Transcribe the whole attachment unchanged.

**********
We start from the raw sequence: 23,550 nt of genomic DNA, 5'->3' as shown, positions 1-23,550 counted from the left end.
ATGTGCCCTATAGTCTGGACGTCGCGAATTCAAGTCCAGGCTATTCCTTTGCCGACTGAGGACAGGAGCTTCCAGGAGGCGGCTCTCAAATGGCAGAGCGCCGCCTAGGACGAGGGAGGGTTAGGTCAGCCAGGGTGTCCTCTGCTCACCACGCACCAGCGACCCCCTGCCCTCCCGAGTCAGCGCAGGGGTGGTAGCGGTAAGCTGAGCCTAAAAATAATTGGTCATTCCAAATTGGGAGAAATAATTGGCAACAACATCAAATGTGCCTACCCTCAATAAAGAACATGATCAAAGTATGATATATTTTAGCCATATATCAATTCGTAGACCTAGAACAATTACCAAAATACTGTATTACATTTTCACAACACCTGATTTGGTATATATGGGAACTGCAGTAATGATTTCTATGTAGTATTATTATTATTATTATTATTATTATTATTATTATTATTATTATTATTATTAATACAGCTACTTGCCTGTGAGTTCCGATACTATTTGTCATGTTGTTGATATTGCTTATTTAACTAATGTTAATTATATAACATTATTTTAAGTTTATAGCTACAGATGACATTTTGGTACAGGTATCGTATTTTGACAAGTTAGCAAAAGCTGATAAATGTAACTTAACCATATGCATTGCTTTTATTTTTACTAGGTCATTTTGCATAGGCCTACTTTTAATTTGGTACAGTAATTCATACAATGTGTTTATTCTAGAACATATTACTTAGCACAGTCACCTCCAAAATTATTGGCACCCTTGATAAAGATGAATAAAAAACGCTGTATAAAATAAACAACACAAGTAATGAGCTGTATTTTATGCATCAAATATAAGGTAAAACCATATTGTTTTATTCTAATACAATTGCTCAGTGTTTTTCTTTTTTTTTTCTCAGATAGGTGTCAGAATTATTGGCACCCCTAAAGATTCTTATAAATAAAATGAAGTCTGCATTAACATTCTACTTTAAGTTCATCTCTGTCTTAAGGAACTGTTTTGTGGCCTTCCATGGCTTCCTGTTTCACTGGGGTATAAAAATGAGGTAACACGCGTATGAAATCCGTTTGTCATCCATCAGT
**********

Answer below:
We start from the raw sequence: 23,550 nt of genomic DNA, 5'->3' as shown, positions 1-23,550 counted from the left end.
ATGTGCCCTATAGTCTGGACGTCGCGAATTCAAGTCCAGGCTATTCCTTTGCCGACTGAGGACAGGAGCTTCCAGGAGGCGGCTCTCAAATGGCAGAGCGCCGCCTAGGACGAGGGAGGGTTAGGTCAGCCAGGGTGTCCTCTGCTCACCACGCACCAGCGACCCCCTGCCCTCCCGAGTCAGCGCAGGGGTGGTAGCGGTAAGCTGAGCCTAAAAATAATTGGTCATTCCAAATTGGGAGAAATAATTGGCAACAACATCAAATGTGCCTACCCTCAATAAAGAACATGATCAAAGTATGATATATTTTAGCCATATATCAATTCGTAGACCTAGAACAATTACCAAAATACTGTATTACATTTTCACAACACCTGATTTGGTATATATGGGAACTGCAGTAATGATTTCTATGTAGTATTATTATTATTATTATTATTATTATTATTATTATTATTATTATTATTATTAATACAGCTACTTGCCTGTGAGTTCCGATACTATTTGTCATGTTGTTGATATTGCTTATTTAACTAATGTTAATTATATAACATTATTTTAAGTTTATAGCTACAGATGACATTTTGGTACAGGTATCGTATTTTGACAAGTTAGCAAAAGCTGATAAATGTAACTTAACCATATGCATTGCTTTTATTTTTACTAGGTCATTTTGCATAGGCCTACTTTTAATTTGGTACAGTAATTCATACAATGTGTTTATTCTAGAACATATTACTTAGCACAGTCACCTCCAAAATTATTGGCACCCTTGATAAAGATGAATAAAAAACGCTGTATAAAATAAACAACACAAGTAATGAGCTGTATTTTATGCATCAAATATAAGGTAAAACCATATTGTTTTATTCTAATACAATTGCTCAGTGTTTTTCTTTTTTTTTTCTCAGATAGGTGTCAGAATTATTGGCACCCCTAAAGATTCTTATAAATAAAATGAAGTCTGCATTAACATTCTACTTTAAGTTCATCTCTGTCTTAAGGAACTGTTTTGTGGCCTTCCATGGCTTCCTGTTTCACTGGGGTATAAAAATGAGGTAACACGCGTATGAAATCCGTTTGTCATCCATCAGT